19Telegrapher’s Equations (cont.) Take the derivative of the first TE with respect to z.Substitute in from the second TE.To combine these, take the derivative of the first one with respect to z:
20Telegrapher’s Equations (cont.) Hence, we have:There is no exact solution to this differential equation, except for the lossless case.The same equation also holds for i.
21Telegrapher’s Equations (cont.) Lossless case:Note: The current satisfies the same differential equation:The same equation also holds for i.
22Solution to Telegrapher's Equations Hence we haveSolution:This is called the D’Alembert solution to the Telegrapher's Equations (the solution is in the form of traveling waves).The same equation also holds for i.
23Traveling Waves Proof of solution: General solution: It is seen that the differential equation is satisfied by the general solution.
24Traveling Waves Example: z z0 z t = 0 t = t1 > 0 t = t2 > t1 z0 + cd t1z0z0 + cd t2V(z,t)
25Traveling Waves Example: z z0 t = t1 > 0 t = t2 > t1 t = 0 V(z,t)t = 0zz0 - cd t2z0 - cd t1z0
26Traveling Waves (cont.) Loss causes an attenuation in the signal level, and it also causes distortion (the pulse changes shape and usually becomes broader).t = 0V(z,t)t = t1 > 0t = t2 > t1zz0z0 + cd t1z0 + cd t2(These effects can be studied numerically.)
27Current (first TE) lossless Our goal is to now solve for the current on the line.Assume the following forms:The derivatives are:
28Current (cont.) This becomes Equating terms with the same space and time variation, we haveHence we haveConstants represent independentDC voltages or currents on the line.Assuming no initial line voltage orCurrent we conclude Constants =0
29Current (cont.) Define characteristic impedance Z0: Observation about term:Define characteristic impedance Z0:The units of Z0 are Ohms.Thenor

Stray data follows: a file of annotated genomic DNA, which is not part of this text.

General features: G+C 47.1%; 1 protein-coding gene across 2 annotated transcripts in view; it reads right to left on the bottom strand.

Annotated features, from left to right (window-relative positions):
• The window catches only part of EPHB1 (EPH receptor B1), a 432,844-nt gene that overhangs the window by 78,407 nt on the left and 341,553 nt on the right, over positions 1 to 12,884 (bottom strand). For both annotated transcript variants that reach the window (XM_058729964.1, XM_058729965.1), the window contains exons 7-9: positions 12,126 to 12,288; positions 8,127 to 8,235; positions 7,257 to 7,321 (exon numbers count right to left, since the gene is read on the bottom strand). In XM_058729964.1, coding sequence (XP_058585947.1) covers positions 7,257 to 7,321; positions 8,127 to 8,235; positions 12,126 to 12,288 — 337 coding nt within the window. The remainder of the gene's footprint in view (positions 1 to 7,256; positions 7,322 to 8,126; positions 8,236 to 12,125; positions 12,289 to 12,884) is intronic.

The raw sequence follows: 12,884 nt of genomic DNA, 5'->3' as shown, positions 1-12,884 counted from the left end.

30Current (cont.) General solution: For a forward wave, the current waveform is the same as the voltage, but reduced in amplitude by a factor of Z0.For a backward traveling wave, there is a minus sign as well.Note that without this minus sign, the ratio of voltage to current would be constant rather than varying from point-to-point and over time along the line as is generally the case!
31Current (cont.) Picture for a forward-traveling wave: z +-
32Current (cont.)Physical interpretation of minus sign for the backward-traveling wave:backward-traveling wavez+-The minus sign arises from the reference direction for the current.
33Coaxial Cable Example: Find the characteristic impedance of a coax. a z
34Coaxial Cable (cont.)abz(intrinsic impedance of free space)
38Microstrip Line (cont.) t = strip thicknessMore accurate CAD formulas:Note: the effective relative permittivity accounts for the fact that some of the field exists outside the substrate, in the air region. The effective width w' accounts for the strip thickness.
39Some CommentsTransmission-line theory is valid at any frequency, and for any type of waveform (assuming an ideal transmission line).Transmission-line theory is perfectly consistent with Maxwell's equations (although we work with voltage and current, rather than electric and magnetic fields).Circuit theory does not view two wires as a "transmission line": it cannot predict effects such as signal propagation, distortion, etc.